Thank you for sharing your story!

AGA – Photo image of onset

Image photo of the onset of Androgenetic Alopecia in a female courtesy of www.aafp.org

Image photo of the onset of Androgenetic Alopecia in a female courtesy of www.aafp.org

Bald Girls Do Lunch: News Clip

Bald Girls Do Lunch on KSTU TV in Salt Lake City, Utah.

One Life: Gail Porter Laid Bare {video clip}

In this powerful clip from the BBC documentary “One Life: Gail Porter Laid Bare,” Gail prepares to meet Michelle Chapman.

Video of Cosmetic Application on female alopecian

A female alopecian named Chrissy has her eyelashes and eyebrows done by a professional makeup artist.

Claire Taylor ~ NHS Choices Video

In this NHS Choices video, Claire Taylor, describes how she has coped with alopecia since age 11 and hasn’t let it stop her doing the things she loves. You rock, Claire!

What Can I Expect Next?

The course of alopecia universalis is highly unpredictable, and the uncertainty of what will happen next is probably the most difficult and frustrating aspect of the disease. You may continue to lose hair, or your hair loss may stop. The hair you have lost may or may not grow back, and you may or may not continue to develop new bare patches.

Is My Hair Loss a Symptom of a Serious Disease?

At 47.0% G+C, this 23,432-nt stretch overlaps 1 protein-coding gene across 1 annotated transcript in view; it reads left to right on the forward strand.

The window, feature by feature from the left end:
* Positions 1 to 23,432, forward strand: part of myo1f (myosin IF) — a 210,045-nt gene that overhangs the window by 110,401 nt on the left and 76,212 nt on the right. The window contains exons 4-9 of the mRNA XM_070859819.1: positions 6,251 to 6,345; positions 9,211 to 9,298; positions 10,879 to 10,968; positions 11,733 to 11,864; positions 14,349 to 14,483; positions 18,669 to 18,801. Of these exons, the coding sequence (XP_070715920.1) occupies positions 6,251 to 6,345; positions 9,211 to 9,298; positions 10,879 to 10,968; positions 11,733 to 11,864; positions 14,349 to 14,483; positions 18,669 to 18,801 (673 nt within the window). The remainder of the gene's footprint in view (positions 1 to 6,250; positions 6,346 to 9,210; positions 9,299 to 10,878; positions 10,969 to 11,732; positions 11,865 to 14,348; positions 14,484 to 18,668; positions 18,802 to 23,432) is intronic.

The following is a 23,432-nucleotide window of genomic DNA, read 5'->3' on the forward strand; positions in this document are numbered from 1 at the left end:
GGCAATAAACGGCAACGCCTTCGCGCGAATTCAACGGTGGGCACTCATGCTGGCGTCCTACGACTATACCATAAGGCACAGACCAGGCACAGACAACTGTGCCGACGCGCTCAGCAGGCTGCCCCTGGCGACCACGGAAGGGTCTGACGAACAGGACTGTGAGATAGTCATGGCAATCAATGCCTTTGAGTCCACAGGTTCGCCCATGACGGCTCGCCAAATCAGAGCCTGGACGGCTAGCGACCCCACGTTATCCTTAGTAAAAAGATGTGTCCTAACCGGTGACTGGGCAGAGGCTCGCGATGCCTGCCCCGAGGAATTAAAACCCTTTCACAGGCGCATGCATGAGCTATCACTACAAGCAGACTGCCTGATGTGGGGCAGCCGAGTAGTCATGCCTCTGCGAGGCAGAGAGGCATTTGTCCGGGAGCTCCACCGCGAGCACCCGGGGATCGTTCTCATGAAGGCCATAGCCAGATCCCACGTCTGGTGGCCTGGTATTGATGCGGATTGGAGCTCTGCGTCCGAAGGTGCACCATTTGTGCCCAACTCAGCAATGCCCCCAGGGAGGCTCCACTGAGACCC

Alopecia universalis is not a life-threatening disease. It does not cause any physical pain, and people with the condition are generally healthy otherwise. But for most people, a disease that unpredictably affects their appearance the way alopecia universalis does is a serious matter.

The effects of alopecia universalis are primarily socially and emotionally disturbing. In alopecia universalis, however, loss of eyelashes and eyebrows and hair in the nose and ears can make the person more vulnerable to dust, germs, and foreign particles entering the eyes, nose, and ears.

Alopecia universalis often occurs in people whose family members have other autoimmune diseases, such as diabetes, rheumatoid arthritis, thyroid disease, systemic lupus erythematosus, pernicious anemia, or Addison’s disease. People who have alopecia areata do not usually have other autoimmune diseases, but they do have a higher occurrence of thyroid disease, atopic eczema, nasal allergies, and asthma.